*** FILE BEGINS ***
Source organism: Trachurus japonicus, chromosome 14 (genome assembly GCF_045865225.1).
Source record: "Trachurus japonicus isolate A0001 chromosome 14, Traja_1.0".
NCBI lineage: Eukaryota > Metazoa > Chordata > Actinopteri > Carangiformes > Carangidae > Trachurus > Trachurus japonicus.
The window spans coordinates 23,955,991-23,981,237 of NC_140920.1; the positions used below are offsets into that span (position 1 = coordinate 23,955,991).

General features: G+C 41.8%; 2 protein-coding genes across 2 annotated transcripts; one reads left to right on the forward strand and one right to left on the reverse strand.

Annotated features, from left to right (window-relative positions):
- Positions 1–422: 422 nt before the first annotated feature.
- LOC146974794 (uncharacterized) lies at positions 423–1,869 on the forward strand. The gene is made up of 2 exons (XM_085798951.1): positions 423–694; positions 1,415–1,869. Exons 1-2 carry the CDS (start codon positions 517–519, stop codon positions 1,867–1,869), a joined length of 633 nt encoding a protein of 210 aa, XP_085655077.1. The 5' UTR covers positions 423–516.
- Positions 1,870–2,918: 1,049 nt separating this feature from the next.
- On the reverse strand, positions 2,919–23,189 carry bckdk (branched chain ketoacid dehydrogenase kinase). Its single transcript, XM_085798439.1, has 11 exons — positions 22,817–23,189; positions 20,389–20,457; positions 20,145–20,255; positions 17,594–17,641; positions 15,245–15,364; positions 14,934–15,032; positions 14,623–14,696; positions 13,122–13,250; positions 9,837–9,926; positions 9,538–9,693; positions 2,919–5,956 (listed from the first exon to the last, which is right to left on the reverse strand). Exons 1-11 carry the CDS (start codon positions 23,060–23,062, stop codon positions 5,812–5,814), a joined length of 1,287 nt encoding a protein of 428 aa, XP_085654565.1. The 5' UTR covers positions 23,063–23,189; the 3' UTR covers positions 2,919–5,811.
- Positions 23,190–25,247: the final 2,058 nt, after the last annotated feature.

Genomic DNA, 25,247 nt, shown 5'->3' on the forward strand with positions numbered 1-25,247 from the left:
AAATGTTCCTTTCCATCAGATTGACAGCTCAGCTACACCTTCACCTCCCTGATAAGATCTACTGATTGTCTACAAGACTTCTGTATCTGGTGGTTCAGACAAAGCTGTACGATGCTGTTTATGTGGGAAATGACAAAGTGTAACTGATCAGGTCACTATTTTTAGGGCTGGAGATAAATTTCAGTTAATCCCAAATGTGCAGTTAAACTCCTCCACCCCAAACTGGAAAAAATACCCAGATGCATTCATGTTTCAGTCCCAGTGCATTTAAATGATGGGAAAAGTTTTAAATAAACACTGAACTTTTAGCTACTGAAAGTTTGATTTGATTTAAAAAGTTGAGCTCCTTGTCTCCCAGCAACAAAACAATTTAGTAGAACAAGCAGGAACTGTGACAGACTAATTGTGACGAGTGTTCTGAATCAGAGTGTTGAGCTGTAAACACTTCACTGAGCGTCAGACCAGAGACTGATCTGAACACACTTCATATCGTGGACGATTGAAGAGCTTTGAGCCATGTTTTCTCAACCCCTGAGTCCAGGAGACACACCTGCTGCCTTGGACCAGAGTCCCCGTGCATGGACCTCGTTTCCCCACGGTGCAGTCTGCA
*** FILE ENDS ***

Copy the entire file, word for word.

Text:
Source organism: Trachurus japonicus, chromosome 14 (genome assembly GCF_045865225.1).
Source record: "Trachurus japonicus isolate A0001 chromosome 14, Traja_1.0".
NCBI lineage: Eukaryota > Metazoa > Chordata > Actinopteri > Carangiformes > Carangidae > Trachurus > Trachurus japonicus.
The window spans coordinates 23,955,991-23,981,237 of NC_140920.1; the positions used below are offsets into that span (position 1 = coordinate 23,955,991).

General features: G+C 41.8%; 2 protein-coding genes across 2 annotated transcripts; one reads left to right on the forward strand and one right to left on the reverse strand.

Annotated features, from left to right (window-relative positions):
- Positions 1–422: 422 nt before the first annotated feature.
- LOC146974794 (uncharacterized) lies at positions 423–1,869 on the forward strand. The gene is made up of 2 exons (XM_085798951.1): positions 423–694; positions 1,415–1,869. Exons 1-2 carry the CDS (start codon positions 517–519, stop codon positions 1,867–1,869), a joined length of 633 nt encoding a protein of 210 aa, XP_085655077.1. The 5' UTR covers positions 423–516.
- Positions 1,870–2,918: 1,049 nt separating this feature from the next.
- On the reverse strand, positions 2,919–23,189 carry bckdk (branched chain ketoacid dehydrogenase kinase). Its single transcript, XM_085798439.1, has 11 exons — positions 22,817–23,189; positions 20,389–20,457; positions 20,145–20,255; positions 17,594–17,641; positions 15,245–15,364; positions 14,934–15,032; positions 14,623–14,696; positions 13,122–13,250; positions 9,837–9,926; positions 9,538–9,693; positions 2,919–5,956 (listed from the first exon to the last, which is right to left on the reverse strand). Exons 1-11 carry the CDS (start codon positions 23,060–23,062, stop codon positions 5,812–5,814), a joined length of 1,287 nt encoding a protein of 428 aa, XP_085654565.1. The 5' UTR covers positions 23,063–23,189; the 3' UTR covers positions 2,919–5,811.
- Positions 23,190–25,247: the final 2,058 nt, after the last annotated feature.

Genomic DNA, 25,247 nt, shown 5'->3' on the forward strand with positions numbered 1-25,247 from the left:
AAATGTTCCTTTCCATCAGATTGACAGCTCAGCTACACCTTCACCTCCCTGATAAGATCTACTGATTGTCTACAAGACTTCTGTATCTGGTGGTTCAGACAAAGCTGTACGATGCTGTTTATGTGGGAAATGACAAAGTGTAACTGATCAGGTCACTATTTTTAGGGCTGGAGATAAATTTCAGTTAATCCCAAATGTGCAGTTAAACTCCTCCACCCCAAACTGGAAAAAATACCCAGATGCATTCATGTTTCAGTCCCAGTGCATTTAAATGATGGGAAAAGTTTTAAATAAACACTGAACTTTTAGCTACTGAAAGTTTGATTTGATTTAAAAAGTTGAGCTCCTTGTCTCCCAGCAACAAAACAATTTAGTAGAACAAGCAGGAACTGTGACAGACTAATTGTGACGAGTGTTCTGAATCAGAGTGTTGAGCTGTAAACACTTCACTGAGCGTCAGACCAGAGACTGATCTGAACACACTTCATATCGTGGACGATTGAAGAGCTTTGAGCCATGTTTTCTCAACCCCTGAGTCCAGGAGACACACCTGCTGCCTTGGACCAGAGTCCCCGTGCATGGACCTCGTTTCCCCACGGTGCAGTCTGCA